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Throw me a f'n diagnosis doc!


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;):):cussing: umm... triggering :wtf::cussing::cussing:

I swear I'm fucking loosing it... I'm crawling out of my skin and want to cut so bad right now I can't stand it. But I'm at work, and I might look a bit odd walking down the hall with blood running down my arm (not that I don't look odd with curious scars all over my arm).

But hey, according to my pdoc there's absolutely nothing wrong with me! WTF?!? How in the fuck can I feel constant, intense, fear, anger and saddness; cut the fuck out of my arm; take more meds than food; and nothing the fuck is wrong with me?!?

All I fucking wanted was some reassurance that I'm not out of my mind. I just wanted to know that everything I think I experience is actually fucking reality. But he tells me that he doesn't really think there's anything wrong with me and that my descriptions of my twisted thoughts and fucked up emotions could just as easily describe anybody. That's like saying that a major depressive episode isn't real because everybody feels sad sometimes!!

Is he trying to save me from the big bad "B" word? Affraid that it will upset my delicate little mind? Shit, he already diagnosed me as BPII four years ago, and that doesn't seem to fit for shit, what's so hard about confirming that, yes, in fact meeting every goddamn DSM and DIB-R critera for BPD does in fact mean that I am... shhh, here comes the bad word... BORDERLINE!!! Is it so wrong to actually put a name to it? And please, don't anybody even use that cliche ass phrase: "you're not your diagnosis". No, I'm not; but at least allow me the comfort of knowing that there is a reason I act the way I do. That other people (and not every-fucking-body) go through the same thing. Nope, I'm just a bunch of nameless emotions and inappropriate behaviors that apparently the rest of the population share with me. Man, what a fucked up world that would be.

Shit, if I wanted someone to tell me that what I'm feeling isn't what I think it is, I could just call home and save myself $200. Fuck it, I'm done. If I'm going to be not-fucked-up then I can do that on my own just fine.

Why in the hell would a competent psychiatrist ever tell somebody with invalidation issues that he really isn't feeling *that* bad? What is he trying to tell me? Does he think that if he tells me I'm fine that I'll all of a sudden just start believing it? That's like the stupid bitch pdoc I had in inpatient telling me that "only girls cut themselves". Oh, thanks doc, man I sure got that one wrong. Thanks for setting me straight.

God, I can't fucking stand this. I really, really NEED to cut.

But then of course I'll just be acting out. He's really doing it to get attention or to get back at his pdoc.

No, I'm doing it because I feel a deep inner sense of pride. lol. There, NOW they can tell me that I'm not really feeling that!

I don't even have a fucking blade... I can't even get non-fucked-up right. ARRRRRRRRGGGGHHHHHHH!!!!!!!!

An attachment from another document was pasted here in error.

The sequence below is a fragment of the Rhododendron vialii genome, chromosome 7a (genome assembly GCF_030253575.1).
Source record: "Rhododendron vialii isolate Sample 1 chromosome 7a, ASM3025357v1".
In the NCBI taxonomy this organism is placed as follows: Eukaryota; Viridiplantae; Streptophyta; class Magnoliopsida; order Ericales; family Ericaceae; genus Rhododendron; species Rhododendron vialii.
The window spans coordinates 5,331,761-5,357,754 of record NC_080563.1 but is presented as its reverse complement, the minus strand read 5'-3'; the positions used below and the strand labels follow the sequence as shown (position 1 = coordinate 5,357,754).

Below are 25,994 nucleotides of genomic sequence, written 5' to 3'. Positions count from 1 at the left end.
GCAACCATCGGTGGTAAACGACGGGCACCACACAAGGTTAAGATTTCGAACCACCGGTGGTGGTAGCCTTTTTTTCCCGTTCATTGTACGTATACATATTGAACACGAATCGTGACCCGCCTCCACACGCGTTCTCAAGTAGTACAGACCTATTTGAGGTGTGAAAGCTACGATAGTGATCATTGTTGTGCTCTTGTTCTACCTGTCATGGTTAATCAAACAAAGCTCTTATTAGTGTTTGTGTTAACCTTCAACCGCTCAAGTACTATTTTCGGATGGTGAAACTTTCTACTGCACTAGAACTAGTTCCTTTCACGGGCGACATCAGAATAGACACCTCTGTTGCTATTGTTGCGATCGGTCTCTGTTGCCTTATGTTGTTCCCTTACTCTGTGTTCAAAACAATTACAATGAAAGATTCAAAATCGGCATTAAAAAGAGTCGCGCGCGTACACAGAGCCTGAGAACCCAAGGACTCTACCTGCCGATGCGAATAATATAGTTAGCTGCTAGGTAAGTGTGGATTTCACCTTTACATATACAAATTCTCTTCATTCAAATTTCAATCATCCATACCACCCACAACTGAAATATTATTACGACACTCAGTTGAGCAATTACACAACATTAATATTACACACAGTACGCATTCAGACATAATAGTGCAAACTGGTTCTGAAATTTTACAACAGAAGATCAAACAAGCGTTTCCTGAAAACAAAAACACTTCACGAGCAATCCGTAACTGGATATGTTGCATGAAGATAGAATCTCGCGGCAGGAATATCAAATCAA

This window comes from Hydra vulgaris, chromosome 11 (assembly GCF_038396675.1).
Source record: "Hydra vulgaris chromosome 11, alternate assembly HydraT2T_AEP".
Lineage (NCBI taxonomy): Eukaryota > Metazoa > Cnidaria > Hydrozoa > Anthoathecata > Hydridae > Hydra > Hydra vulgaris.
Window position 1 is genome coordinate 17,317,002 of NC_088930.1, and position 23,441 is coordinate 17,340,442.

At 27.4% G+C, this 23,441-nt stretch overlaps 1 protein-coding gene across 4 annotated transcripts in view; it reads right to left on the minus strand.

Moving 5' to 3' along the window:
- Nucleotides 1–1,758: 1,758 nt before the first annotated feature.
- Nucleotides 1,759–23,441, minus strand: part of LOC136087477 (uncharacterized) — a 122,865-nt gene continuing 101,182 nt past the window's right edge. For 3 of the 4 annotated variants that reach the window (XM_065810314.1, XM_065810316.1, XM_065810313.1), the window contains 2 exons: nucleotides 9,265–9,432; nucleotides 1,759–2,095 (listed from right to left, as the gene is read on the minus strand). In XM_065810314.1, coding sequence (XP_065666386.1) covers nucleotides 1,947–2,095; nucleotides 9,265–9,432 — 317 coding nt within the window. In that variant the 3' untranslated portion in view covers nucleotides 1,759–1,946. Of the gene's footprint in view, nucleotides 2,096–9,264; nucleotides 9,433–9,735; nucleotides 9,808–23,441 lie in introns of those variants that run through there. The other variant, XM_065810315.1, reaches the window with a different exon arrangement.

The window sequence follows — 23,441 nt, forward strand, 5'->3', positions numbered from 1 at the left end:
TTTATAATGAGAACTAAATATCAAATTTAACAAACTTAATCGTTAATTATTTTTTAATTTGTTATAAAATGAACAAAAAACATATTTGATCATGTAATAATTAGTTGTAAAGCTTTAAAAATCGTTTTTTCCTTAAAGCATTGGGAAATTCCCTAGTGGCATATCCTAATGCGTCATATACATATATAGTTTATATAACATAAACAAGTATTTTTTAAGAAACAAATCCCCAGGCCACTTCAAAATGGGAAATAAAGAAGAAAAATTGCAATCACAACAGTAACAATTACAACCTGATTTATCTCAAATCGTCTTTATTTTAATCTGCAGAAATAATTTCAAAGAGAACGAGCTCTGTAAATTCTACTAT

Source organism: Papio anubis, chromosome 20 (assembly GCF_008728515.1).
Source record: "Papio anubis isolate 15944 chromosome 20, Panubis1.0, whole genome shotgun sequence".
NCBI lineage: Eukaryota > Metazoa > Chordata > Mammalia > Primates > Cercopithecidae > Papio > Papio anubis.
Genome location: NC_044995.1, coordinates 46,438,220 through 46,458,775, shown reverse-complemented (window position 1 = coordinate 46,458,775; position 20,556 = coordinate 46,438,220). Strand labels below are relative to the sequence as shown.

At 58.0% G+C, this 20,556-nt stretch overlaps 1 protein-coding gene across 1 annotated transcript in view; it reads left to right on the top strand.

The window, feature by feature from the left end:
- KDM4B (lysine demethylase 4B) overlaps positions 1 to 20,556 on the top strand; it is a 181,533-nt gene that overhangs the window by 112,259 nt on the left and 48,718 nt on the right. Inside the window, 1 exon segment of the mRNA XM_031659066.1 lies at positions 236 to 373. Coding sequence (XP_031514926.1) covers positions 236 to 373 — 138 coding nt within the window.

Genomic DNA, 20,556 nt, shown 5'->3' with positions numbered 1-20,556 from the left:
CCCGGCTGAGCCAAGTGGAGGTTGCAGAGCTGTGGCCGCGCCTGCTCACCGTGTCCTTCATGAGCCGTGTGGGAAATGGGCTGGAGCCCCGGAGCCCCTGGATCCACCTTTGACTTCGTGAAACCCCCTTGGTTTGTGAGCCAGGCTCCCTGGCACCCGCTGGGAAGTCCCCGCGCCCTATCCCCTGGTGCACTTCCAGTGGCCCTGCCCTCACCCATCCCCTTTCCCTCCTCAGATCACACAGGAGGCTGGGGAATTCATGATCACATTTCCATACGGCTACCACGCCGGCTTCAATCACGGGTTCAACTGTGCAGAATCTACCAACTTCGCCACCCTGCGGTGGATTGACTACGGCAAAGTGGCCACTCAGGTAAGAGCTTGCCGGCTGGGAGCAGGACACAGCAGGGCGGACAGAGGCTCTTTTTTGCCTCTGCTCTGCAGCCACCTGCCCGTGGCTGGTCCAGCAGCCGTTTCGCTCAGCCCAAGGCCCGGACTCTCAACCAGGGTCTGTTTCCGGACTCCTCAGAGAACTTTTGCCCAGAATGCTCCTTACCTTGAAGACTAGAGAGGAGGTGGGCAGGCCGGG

Ok, back to pretending that everything is fine.

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Have you discussed the diagnosis issue with your doctor?

It's really not obvious from your post if you have or not.

Diagnoses are weird things. I find comfort in knowing that the doctor agrees with me, but at the same time, my last psychiatrist suspected I might have been "manic" when I saw him last and it pissed me off, so I stopped seeing him because I know I'm not bipolar.

So if you've discussed this with him and you're unhappy with how he handles you, then leave. You've given him four years, I think that's plenty. If you haven't discussed it, don't you think it's time?

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Have you discussed the diagnosis issue with your doctor?

It's really not obvious from your post if you have or not.

Diagnoses are weird things. I find comfort in knowing that the doctor agrees with me, but at the same time, my last psychiatrist suspected I might have been "manic" when I saw him last and it pissed me off, so I stopped seeing him because I know I'm not bipolar.

So if you've discussed this with him and you're unhappy with how he handles you, then leave. You've given him four years, I think that's plenty. If you haven't discussed it, don't you think it's time?

Heh, yeah; I guess clarity kinda suffers a bit when you're pissed off. My insane rant was in response to having had that discussion with him this morning. Actually it's been an ongoing discussion for a few weeks now. Today I was practically on my knees begging him to just confirm what I'm already pretty damn sure of (and was already diagnosed during one inpatient stay as "major depression with cluster B personality traits". Somehow it's important that *he* confirms this).

He's extremely reluctant to actually give me the diagnosis that I want though. I'm guessing about half the people reading this will wonder why the hell I'd *want* a BPD diagnosis... I suspect the other half knows exactly where I'm coming from. In a word; validation.